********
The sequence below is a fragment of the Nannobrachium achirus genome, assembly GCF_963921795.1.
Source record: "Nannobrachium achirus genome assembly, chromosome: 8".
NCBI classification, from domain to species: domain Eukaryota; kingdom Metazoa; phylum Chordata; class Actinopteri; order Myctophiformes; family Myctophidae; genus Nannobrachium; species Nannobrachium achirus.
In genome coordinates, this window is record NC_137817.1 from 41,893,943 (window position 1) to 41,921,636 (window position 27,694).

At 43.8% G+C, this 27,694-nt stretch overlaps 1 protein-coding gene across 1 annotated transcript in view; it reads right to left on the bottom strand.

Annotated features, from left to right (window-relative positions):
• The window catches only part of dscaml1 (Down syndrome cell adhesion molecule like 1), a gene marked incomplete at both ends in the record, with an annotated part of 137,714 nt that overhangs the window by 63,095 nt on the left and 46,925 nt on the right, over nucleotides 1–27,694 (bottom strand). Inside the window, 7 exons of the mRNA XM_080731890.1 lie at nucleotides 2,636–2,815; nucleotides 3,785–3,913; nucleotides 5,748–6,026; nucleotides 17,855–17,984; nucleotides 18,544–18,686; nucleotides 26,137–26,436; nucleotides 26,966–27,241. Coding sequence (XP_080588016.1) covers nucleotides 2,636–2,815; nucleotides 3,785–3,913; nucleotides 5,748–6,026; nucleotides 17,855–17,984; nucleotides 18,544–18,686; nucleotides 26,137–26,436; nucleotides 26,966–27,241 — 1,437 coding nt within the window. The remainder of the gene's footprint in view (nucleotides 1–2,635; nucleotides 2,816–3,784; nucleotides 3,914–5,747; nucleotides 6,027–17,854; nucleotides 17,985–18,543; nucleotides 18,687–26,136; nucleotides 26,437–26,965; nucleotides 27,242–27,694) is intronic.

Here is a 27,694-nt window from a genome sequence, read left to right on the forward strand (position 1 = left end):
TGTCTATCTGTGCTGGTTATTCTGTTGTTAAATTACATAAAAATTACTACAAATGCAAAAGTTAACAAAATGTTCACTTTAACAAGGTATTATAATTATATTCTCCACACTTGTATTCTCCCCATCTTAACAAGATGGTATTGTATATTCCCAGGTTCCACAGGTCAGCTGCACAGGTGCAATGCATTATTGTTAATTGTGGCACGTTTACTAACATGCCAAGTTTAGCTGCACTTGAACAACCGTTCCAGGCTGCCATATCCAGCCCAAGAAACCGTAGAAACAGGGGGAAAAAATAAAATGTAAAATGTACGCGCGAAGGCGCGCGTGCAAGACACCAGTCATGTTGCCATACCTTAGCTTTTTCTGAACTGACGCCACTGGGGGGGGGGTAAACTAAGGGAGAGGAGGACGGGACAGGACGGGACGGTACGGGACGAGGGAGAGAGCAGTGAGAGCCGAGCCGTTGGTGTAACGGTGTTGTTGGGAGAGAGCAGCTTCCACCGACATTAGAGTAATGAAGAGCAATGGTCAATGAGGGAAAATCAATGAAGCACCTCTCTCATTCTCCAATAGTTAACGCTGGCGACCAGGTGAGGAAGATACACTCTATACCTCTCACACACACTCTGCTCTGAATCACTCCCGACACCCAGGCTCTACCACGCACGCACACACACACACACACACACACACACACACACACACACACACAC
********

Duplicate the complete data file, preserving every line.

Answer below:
The sequence below is a fragment of the Nannobrachium achirus genome, assembly GCF_963921795.1.
Source record: "Nannobrachium achirus genome assembly, chromosome: 8".
NCBI classification, from domain to species: domain Eukaryota; kingdom Metazoa; phylum Chordata; class Actinopteri; order Myctophiformes; family Myctophidae; genus Nannobrachium; species Nannobrachium achirus.
In genome coordinates, this window is record NC_137817.1 from 41,893,943 (window position 1) to 41,921,636 (window position 27,694).

At 43.8% G+C, this 27,694-nt stretch overlaps 1 protein-coding gene across 1 annotated transcript in view; it reads right to left on the bottom strand.

Annotated features, from left to right (window-relative positions):
• The window catches only part of dscaml1 (Down syndrome cell adhesion molecule like 1), a gene marked incomplete at both ends in the record, with an annotated part of 137,714 nt that overhangs the window by 63,095 nt on the left and 46,925 nt on the right, over nucleotides 1–27,694 (bottom strand). Inside the window, 7 exons of the mRNA XM_080731890.1 lie at nucleotides 2,636–2,815; nucleotides 3,785–3,913; nucleotides 5,748–6,026; nucleotides 17,855–17,984; nucleotides 18,544–18,686; nucleotides 26,137–26,436; nucleotides 26,966–27,241. Coding sequence (XP_080588016.1) covers nucleotides 2,636–2,815; nucleotides 3,785–3,913; nucleotides 5,748–6,026; nucleotides 17,855–17,984; nucleotides 18,544–18,686; nucleotides 26,137–26,436; nucleotides 26,966–27,241 — 1,437 coding nt within the window. The remainder of the gene's footprint in view (nucleotides 1–2,635; nucleotides 2,816–3,784; nucleotides 3,914–5,747; nucleotides 6,027–17,854; nucleotides 17,985–18,543; nucleotides 18,687–26,136; nucleotides 26,437–26,965; nucleotides 27,242–27,694) is intronic.

Here is a 27,694-nt window from a genome sequence, read left to right on the forward strand (position 1 = left end):
TGTCTATCTGTGCTGGTTATTCTGTTGTTAAATTACATAAAAATTACTACAAATGCAAAAGTTAACAAAATGTTCACTTTAACAAGGTATTATAATTATATTCTCCACACTTGTATTCTCCCCATCTTAACAAGATGGTATTGTATATTCCCAGGTTCCACAGGTCAGCTGCACAGGTGCAATGCATTATTGTTAATTGTGGCACGTTTACTAACATGCCAAGTTTAGCTGCACTTGAACAACCGTTCCAGGCTGCCATATCCAGCCCAAGAAACCGTAGAAACAGGGGGAAAAAATAAAATGTAAAATGTACGCGCGAAGGCGCGCGTGCAAGACACCAGTCATGTTGCCATACCTTAGCTTTTTCTGAACTGACGCCACTGGGGGGGGGGTAAACTAAGGGAGAGGAGGACGGGACAGGACGGGACGGTACGGGACGAGGGAGAGAGCAGTGAGAGCCGAGCCGTTGGTGTAACGGTGTTGTTGGGAGAGAGCAGCTTCCACCGACATTAGAGTAATGAAGAGCAATGGTCAATGAGGGAAAATCAATGAAGCACCTCTCTCATTCTCCAATAGTTAACGCTGGCGACCAGGTGAGGAAGATACACTCTATACCTCTCACACACACTCTGCTCTGAATCACTCCCGACACCCAGGCTCTACCACGCACGCACACACACACACACACACACACACACACACACACACACACACAC